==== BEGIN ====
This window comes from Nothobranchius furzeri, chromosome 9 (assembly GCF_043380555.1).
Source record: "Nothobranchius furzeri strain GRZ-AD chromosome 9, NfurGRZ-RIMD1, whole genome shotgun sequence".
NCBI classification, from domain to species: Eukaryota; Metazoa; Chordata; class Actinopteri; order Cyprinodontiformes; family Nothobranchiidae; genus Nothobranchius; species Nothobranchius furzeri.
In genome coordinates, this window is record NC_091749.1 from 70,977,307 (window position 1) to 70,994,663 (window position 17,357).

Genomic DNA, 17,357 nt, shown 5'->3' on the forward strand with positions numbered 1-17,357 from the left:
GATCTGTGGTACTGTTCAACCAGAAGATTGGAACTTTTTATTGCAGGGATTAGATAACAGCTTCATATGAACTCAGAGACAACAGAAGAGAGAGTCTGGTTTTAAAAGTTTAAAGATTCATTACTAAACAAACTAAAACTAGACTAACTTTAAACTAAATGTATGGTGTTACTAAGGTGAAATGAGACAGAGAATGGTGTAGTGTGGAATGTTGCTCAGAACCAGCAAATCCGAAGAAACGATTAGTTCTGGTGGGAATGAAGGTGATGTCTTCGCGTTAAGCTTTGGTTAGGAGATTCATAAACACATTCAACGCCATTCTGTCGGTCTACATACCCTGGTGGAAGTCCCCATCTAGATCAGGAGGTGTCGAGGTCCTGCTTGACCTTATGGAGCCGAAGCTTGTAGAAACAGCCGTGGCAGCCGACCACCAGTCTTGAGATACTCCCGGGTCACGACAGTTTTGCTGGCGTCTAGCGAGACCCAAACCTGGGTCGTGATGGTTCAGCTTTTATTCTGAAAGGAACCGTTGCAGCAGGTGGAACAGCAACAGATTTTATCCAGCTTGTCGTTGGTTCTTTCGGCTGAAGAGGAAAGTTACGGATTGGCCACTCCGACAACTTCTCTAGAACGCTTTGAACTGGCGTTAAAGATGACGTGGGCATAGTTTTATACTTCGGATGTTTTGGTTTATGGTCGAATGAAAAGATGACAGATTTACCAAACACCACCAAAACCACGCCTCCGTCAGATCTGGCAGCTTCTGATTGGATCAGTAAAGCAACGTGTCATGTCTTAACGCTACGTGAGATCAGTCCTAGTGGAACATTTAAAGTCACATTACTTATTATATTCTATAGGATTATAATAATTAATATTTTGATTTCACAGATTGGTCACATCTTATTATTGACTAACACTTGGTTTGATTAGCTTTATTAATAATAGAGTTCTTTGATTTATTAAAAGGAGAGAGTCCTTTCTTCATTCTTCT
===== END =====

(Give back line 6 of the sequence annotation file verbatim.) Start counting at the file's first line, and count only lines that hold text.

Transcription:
GATCTGTGGTACTGTTCAACCAGAAGATTGGAACTTTTTATTGCAGGGATTAGATAACAGCTTCATATGAACTCAGAGACAACAGAAGAGAGAGTCTGGTTTTAAAAGTTTAAAGATTCATTACTAAACAAACTAAAACTAGACTAACTTTAAACTAAATGTATGGTGTTACTAAGGTGAAATGAGACAGAGAATGGTGTAGTGTGGAATGTTGCTCAGAACCAGCAAATCCGAAGAAACGATTAGTTCTGGTGGGAATGAAGGTGATGTCTTCGCGTTAAGCTTTGGTTAGGAGATTCATAAACACATTCAACGCCATTCTGTCGGTCTACATACCCTGGTGGAAGTCCCCATCTAGATCAGGAGGTGTCGAGGTCCTGCTTGACCTTATGGAGCCGAAGCTTGTAGAAACAGCCGTGGCAGCCGACCACCAGTCTTGAGATACTCCCGGGTCACGACAGTTTTGCTGGCGTCTAGCGAGACCCAAACCTGGGTCGTGATGGTTCAGCTTTTATTCTGAAAGGAACCGTTGCAGCAGGTGGAACAGCAACAGATTTTATCCAGCTTGTCGTTGGTTCTTTCGGCTGAAGAGGAAAGTTACGGATTGGCCACTCCGACAACTTCTCTAGAACGCTTTGAACTGGCGTTAAAGATGACGTGGGCATAGTTTTATACTTCGGATGTTTTGGTTTATGGTCGAATGAAAAGATGACAGATTTACCAAACACCACCAAAACCACGCCTCCGTCAGATCTGGCAGCTTCTGATTGGATCAGTAAAGCAACGTGTCATGTCTTAACGCTACGTGAGATCAGTCCTAGTGGAACATTTAAAGTCACATTACTTATTATATTCTATAGGATTATAATAATTAATATTTTGATTTCACAGATTGGTCACATCTTATTATTGACTAACACTTGGTTTGATTAGCTTTATTAATAATAGAGTTCTTTGATTTATTAAAAGGAGAGAGTCCTTTCTTCATTCTTCT